Fuseworks Media

Property sale volumes remain erratic – CoreLogic

High mortgage rates continue to pressure the housing market, contributing to patchy volumes month to month, and January sales activity reaching its second lowest level in about 40 years, according to CoreLogic’s February Housing Chart Pack.

Figures measured across agent-led and private transactions show there was a total of 3,169 sales in January. This is up only 2% on the same month last year where levels were at 3,108, which marked the slowest start to the year since 1983.

CoreLogic NZ Chief Property Economist Kelvin Davidson said the weakness in sales just highlights the variability from month to month.

“January’s sluggishness in sales is a timely reminder that the housing market is still facing quite a bit of mortgage rate pressure,” he said.

Despite this, Mr Davidson said there is still clearly a gradual upturn underway, as sales volumes have risen compared to a year earlier in each of the past nine months.

On a 12-month basis, national sales have increased 4.5% to more than 67,000. This is up from the April trough of less than 62,000 annually, but still well below ‘normal’ levels of 90-95,000 per year.

The upwards trend is also reflected in total sales across the main centres (5.0%) and provincial markets (3.6%) over the 12 months to January.

“Arguably, listing levels have returned to some kind of normality now, so the reduced sales over the past month probably hints at some uncertainty around buyer demand, rather than a lack of choice.”

Mr Davidson also suggested, however, that February could see some kind of bounce-back, given that January was perhaps weaker than expected.

“It’ll be interesting to see how sales and listing activity evolves in the next month or so, and how market confidence moves too. We suspect the demand would be there to match any additional supply coming on to the market, resulting in an associated rise in agreed sales activity as buyers can see more choice,” he said.

February Housing Chart Pack highlights:

– Residential real estate is worth $1.62 trillion. – National property value gains eased in January, with a rise of ‘only’ 0.4%. Main centres Dunedin and Tauranga slightly outperformed with other markets recording flatter results for the past month.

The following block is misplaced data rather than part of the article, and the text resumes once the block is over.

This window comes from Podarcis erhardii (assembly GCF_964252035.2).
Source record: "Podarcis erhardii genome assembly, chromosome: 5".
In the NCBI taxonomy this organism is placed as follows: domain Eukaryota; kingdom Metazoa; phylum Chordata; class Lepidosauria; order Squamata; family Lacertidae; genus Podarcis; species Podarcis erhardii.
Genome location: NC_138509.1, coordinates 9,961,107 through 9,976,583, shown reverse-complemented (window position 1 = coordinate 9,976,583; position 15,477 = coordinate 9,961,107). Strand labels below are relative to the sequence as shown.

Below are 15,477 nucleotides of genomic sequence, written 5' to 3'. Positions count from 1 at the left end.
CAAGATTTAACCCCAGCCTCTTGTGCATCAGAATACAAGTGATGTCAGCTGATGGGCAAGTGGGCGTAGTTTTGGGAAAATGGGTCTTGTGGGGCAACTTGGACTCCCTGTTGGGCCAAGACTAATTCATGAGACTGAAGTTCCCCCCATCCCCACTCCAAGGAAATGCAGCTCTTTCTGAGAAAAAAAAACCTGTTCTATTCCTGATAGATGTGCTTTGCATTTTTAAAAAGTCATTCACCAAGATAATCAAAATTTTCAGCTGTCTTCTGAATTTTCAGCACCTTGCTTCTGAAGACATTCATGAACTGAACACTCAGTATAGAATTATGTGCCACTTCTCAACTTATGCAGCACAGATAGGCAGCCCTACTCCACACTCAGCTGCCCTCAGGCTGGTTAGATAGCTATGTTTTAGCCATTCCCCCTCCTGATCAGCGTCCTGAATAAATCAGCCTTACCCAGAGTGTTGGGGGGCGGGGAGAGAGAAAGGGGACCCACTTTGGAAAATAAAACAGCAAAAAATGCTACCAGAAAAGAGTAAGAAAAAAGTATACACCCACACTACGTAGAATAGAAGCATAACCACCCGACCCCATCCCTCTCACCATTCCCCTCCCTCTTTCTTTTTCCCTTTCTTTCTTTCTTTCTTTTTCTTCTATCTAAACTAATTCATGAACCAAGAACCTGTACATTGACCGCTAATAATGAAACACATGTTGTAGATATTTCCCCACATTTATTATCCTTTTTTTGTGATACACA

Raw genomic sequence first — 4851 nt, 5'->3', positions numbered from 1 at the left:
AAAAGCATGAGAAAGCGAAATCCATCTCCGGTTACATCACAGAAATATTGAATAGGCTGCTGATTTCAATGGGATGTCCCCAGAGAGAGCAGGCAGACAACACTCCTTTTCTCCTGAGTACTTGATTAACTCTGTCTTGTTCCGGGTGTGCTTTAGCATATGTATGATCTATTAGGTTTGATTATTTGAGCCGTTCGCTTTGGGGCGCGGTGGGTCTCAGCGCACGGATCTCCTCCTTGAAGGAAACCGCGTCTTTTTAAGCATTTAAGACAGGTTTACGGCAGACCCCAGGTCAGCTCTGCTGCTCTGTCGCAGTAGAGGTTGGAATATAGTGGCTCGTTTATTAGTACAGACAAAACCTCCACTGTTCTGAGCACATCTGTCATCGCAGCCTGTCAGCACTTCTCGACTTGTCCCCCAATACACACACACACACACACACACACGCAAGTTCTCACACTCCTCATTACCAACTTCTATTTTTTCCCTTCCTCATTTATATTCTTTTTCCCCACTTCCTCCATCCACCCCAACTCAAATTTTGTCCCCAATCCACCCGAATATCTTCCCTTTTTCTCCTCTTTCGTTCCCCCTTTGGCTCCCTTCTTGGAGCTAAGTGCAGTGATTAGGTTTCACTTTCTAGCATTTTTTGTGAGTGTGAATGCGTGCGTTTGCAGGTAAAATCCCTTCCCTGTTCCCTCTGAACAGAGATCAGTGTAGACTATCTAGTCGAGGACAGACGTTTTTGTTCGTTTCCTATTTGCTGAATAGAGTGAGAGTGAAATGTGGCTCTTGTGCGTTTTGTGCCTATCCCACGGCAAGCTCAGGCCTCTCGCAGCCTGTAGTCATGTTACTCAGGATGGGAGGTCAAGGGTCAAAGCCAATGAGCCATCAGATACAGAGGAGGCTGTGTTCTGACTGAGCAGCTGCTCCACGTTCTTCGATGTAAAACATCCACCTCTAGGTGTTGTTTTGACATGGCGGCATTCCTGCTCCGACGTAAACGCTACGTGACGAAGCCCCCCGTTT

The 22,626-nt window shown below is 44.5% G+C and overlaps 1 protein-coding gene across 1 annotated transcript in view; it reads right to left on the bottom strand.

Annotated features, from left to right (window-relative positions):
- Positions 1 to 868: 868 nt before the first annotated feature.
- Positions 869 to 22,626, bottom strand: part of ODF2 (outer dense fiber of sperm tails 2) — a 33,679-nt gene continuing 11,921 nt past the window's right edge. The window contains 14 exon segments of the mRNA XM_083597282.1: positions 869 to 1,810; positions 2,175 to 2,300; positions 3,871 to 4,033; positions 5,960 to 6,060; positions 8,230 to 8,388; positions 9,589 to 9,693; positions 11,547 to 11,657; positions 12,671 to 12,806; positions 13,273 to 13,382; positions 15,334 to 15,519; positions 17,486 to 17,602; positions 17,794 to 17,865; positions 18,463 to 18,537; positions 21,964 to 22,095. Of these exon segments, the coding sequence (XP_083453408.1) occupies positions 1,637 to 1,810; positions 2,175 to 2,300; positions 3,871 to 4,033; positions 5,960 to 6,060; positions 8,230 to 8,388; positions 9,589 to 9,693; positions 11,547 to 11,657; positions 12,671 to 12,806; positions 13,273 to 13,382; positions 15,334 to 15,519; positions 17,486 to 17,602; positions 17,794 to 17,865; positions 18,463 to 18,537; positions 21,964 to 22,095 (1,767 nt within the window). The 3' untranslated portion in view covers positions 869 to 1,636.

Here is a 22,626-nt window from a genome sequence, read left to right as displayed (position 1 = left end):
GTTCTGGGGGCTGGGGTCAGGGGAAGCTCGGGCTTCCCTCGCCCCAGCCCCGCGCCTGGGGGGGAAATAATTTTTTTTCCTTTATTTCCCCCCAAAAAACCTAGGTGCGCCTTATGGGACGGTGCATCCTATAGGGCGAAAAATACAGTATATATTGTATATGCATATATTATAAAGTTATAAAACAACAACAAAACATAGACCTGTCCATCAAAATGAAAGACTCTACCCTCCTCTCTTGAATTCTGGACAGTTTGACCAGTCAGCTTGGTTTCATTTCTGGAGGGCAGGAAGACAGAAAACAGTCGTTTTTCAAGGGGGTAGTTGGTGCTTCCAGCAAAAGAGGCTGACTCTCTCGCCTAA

– Sales volumes in January, across both private deals and real estate agents, were about 2% higher than the same month last year, the ninth rise in a row. And on a 12-month total basis, sales have now risen to 67,400, up from the April trough of less than 62,000, but still well below the average of 90-95,000 per year.

– New listings activity has started to rise back again after the holiday period, with 8,916 new listings over the four weeks ending 11 February, well below the 8,577 from the same time last year and the five year average (11,428).

– Total stock on the market is 36,802, 8% below this time last year. – Rental growth is still running at historically high levels, and was 6.8% in the year

to January (Stats NZ new tenancy/flow measure) – that remains well above the long term average growth rate of 3.2%, and reflects further growth in wages, as well as a tightening supply and demand balance.

– Gross rental yields nationally have edged back up to 3.2% (from a trough of 2.6% for much of 2022), the highest level since late 2020. However, that’s still relatively low by past standards, and is less than the income returns on some other asset classes (e.g. term deposits).

– Around 56% of NZ’s existing mortgages by value are currently fixed but are due to reprice onto a new (generally higher) mortgage rate over the next 12 months.

– Inflation seems to have passed its peak and the Reserve Bank will wait to see the effects of the final 5.5% OCR for this tightening cycle. Mortgage rates are close to, or already at, their peak.

Download and subscribe to the monthly CoreLogic Housing Chart Pack at corelogic.co.nz/news-research/reports/housing-chart-pack.

 

Powered by Fuseworks and Truescope - Media monitoring, insights and news distribution for New Zealand organisations.